Libraries Transforming Communities: Origins and Outlook

As ALA and its partners roll out Libraries Transforming Communities: Models for Change, we thought it would be helpful to share ALA’s goals and the history behind this initiative.

Librarians: Facilitators and Change Leaders

A group of people sitting around a table talking at an ALA conference sessionOver the past 10 years, ALA has led the field by supporting a variety of community and civic engagement models for libraries, including projects such as Building Common Ground: Discussions of Community, Civility and Compassion, and Engage: Teens, Art and Civic Engagement; the ALA Center for Civic Life; training from the Project on Civic Reflection and the National Issues Forum; and most recently, work with the Harwood Institute for Public Innovation.

Of course, libraries have been engaged in community and civic engagement for decades. ALA’s efforts built on a plethora of work by numerous state, public, academic, special and school library leaders who reset the boundaries of collaborative community engagement and change.

Now, more than ever, as the library landscape shifts and expands, conversation and community change have become central to the work we do. As R. David Lankes explained in his seminal “Atlas of New Librarianship” (MIT, 2011), librarianship and library practice have been recast “using the fundamental concept that knowledge is created through conversation. New librarians approach their work as facilitators of conversation; they seek to enrich, capture, store and disseminate the conversations of their communities.” This perspective, coupled with the experience of recent years of economic and social crisis, have shaped a need for community-centric skills among library workers.

ALA believe that preparing library leaders for their role in collaborative community change is an essential aspect of 21st-century librarianship. “The role and contribution of libraries in ensuring informed and engaged communities is critical to our society and the future of our democracy,” said Maureen Sullivan, 2015 ALA president. “Now is the time for librarians to assume this important leadership role.” And so in 2014, with renewed focus, we set out to help libraries become more skilled in this arena.

Libraries Transforming Communities (2014-15)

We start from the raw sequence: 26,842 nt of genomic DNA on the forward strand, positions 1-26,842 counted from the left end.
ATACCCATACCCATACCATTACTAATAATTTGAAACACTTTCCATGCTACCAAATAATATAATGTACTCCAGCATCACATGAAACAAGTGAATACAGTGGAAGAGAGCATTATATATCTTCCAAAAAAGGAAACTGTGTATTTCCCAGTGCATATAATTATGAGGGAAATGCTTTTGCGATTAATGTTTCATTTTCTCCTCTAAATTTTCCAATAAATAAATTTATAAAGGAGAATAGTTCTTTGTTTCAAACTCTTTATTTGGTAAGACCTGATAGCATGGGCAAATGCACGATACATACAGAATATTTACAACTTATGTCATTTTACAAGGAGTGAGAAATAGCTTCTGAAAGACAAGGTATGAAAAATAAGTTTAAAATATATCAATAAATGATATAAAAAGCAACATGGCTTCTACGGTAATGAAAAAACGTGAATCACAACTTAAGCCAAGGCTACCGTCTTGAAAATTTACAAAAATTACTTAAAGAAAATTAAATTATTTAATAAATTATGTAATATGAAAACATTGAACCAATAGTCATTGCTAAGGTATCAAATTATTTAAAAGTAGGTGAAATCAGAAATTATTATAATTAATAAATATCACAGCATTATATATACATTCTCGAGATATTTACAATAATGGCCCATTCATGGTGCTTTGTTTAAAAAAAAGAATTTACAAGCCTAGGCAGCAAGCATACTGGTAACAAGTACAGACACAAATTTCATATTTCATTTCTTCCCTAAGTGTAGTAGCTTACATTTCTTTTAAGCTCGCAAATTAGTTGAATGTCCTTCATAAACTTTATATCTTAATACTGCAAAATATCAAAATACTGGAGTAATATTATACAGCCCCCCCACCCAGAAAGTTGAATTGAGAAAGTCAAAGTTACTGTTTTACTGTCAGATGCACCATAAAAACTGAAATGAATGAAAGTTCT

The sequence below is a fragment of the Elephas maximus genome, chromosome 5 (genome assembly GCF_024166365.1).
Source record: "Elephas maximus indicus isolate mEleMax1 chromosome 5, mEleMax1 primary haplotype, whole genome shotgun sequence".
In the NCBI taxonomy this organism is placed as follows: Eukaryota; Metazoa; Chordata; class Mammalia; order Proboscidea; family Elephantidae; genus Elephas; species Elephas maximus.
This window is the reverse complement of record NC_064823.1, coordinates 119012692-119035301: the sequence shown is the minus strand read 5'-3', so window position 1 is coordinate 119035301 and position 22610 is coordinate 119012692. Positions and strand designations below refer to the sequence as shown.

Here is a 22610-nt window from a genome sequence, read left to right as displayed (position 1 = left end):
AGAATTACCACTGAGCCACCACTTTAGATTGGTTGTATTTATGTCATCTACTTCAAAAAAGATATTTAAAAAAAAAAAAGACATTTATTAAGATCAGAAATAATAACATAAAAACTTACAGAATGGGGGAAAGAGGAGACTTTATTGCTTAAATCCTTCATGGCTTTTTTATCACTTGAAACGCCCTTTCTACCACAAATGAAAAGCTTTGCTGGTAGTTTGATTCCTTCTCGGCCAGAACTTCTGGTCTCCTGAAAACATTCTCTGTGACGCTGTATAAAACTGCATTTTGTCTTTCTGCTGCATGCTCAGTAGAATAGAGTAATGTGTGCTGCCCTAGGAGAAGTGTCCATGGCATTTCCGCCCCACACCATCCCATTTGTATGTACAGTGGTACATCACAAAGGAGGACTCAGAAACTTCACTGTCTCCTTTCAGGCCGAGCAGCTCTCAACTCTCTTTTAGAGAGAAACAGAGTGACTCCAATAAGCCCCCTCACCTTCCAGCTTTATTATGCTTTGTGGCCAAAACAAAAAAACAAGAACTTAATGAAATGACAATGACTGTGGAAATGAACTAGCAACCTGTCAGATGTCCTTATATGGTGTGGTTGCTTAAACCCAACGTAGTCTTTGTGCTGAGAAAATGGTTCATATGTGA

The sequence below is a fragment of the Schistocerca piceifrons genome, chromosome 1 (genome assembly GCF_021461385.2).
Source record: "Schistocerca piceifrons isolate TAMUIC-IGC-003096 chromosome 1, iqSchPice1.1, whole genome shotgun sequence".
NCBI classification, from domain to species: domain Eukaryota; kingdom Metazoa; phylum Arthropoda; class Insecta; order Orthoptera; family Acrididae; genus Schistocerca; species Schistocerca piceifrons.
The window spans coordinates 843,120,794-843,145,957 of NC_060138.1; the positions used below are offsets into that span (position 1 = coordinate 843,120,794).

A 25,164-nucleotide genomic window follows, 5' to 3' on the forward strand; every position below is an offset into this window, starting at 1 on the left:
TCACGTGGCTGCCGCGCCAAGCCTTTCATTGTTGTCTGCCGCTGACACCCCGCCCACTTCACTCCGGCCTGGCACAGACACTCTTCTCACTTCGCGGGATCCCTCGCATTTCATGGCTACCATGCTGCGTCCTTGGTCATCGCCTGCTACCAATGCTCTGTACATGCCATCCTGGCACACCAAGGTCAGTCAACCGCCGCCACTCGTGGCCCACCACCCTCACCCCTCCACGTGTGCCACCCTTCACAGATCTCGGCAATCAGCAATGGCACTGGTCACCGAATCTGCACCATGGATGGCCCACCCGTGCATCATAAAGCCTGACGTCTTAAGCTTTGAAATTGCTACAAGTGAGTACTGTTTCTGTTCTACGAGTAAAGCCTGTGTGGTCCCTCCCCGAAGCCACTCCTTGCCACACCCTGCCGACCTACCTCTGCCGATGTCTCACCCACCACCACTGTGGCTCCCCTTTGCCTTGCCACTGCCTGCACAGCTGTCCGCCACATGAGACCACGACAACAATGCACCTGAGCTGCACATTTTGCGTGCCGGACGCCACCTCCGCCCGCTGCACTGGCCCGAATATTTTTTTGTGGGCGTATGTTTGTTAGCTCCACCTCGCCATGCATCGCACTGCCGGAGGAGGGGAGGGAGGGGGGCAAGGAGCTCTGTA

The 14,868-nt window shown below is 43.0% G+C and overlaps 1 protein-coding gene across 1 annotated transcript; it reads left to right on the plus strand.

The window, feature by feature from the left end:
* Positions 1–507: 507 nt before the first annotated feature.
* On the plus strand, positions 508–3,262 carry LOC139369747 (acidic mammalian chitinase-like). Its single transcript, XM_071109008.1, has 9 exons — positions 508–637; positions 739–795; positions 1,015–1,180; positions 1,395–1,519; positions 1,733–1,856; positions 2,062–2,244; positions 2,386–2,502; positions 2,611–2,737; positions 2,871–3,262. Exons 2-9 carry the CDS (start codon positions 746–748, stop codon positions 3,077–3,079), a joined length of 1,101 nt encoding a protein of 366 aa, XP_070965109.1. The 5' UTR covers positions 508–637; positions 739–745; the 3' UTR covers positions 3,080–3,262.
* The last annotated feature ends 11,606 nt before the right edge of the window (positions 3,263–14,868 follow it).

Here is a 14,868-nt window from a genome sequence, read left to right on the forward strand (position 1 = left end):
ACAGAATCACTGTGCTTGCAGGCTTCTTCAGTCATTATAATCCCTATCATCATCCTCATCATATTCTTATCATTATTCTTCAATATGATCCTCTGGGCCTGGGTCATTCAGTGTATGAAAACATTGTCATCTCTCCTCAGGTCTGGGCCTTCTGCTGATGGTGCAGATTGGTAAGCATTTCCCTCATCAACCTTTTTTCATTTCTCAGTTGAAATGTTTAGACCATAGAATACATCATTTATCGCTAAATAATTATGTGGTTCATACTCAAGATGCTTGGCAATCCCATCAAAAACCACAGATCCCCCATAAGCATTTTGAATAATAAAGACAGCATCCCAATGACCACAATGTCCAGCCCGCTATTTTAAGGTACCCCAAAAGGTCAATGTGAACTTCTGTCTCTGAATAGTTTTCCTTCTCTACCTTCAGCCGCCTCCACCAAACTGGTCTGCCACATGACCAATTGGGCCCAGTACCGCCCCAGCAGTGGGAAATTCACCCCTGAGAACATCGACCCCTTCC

Cheryl Gorman of the Harwood Institute for Public Innovation leads a conference sessionTo successfully position libraries to lead a collaborative approach to community engagement, innovation and change, we must support librarians in taking on the role of community facilitator. With funding from the Institute for Museum and Library Services (IMLS) and the Bill & Melinda Gates Foundation, ALA explored the public library sector’s need and capacity for community engagement resources through Libraries Transforming Communities (LTC).

This first phase of LTC — which included advanced work with a diverse cohort of 10 public libraries, as well as free professional development offerings for the wider field — focused on the Harwood Institute’s “Turning Outward” approach, but what we learned extended beyond this single methodology.

The outcomes from the “Turning Outward” phase of LTC were extremely promising; read our case studies for a sampling of our cohort libraries’ achievements. But beyond the work of any individual library, ALA was encouraged by the enthusiasm we saw across the field for resources that would enable libraries to bring communities together in pursuit of positive change.

Below is an overview of what we learned:

  • The public library sector’s appetite and capacity for community engagement training is significant.
  • Library professionals who pursued even limited learning opportunities (e.g., one-off 90-minute sessions) experienced attitudinal change. Those with more exposure to professional development opportunities gained skills, exhibited increased confidence and saw a shift in attitude.
  • Library professionals wanted training in other effective models for community engagement, including dialogue and deliberation, convening and movement to action.
  • The evaluation reports and summary created by NewKnowledge document significant positive attitudinal shifts from partner organizations, the media and community of the library as a change-making institution in community. 

Libraries Transforming Communities: Models for Change (2017-18)

These findings gave ALA the confidence to embrace the following premise:

When library professionals better understand and engage with their communities, libraries become stronger, more connected institutions, and librarians become more effective advocates for their patrons and their libraries.

Libraries Transforming Communities: Models for Change logo

So we set out to reach even more libraries in a second phase of the initiative — this time, both public and academic. The current phase of the initiative provides free training, networking opportunities and our promise to continue to share stories of library innovation in community engagement.

Since announcing Libraries Transforming Communities: Models for Change in December 2016, response from the library field has far surpassed our expectations — indicating, once again, libraries’ belief in the importance of this work.

To learn more, view our orientation webinar and sign up for our electronic discussion list to connect with your peers in this work and receive opportunity updates. ALA invites you to be a part of growing our field’s capacity for this work!

And as always, please continue to send your questions and stories to publicprograms@ala.org.

 

Mary Davis Fournier is deputy director of ALA's Public Programs Office and project director of Libraries Transforming Communities.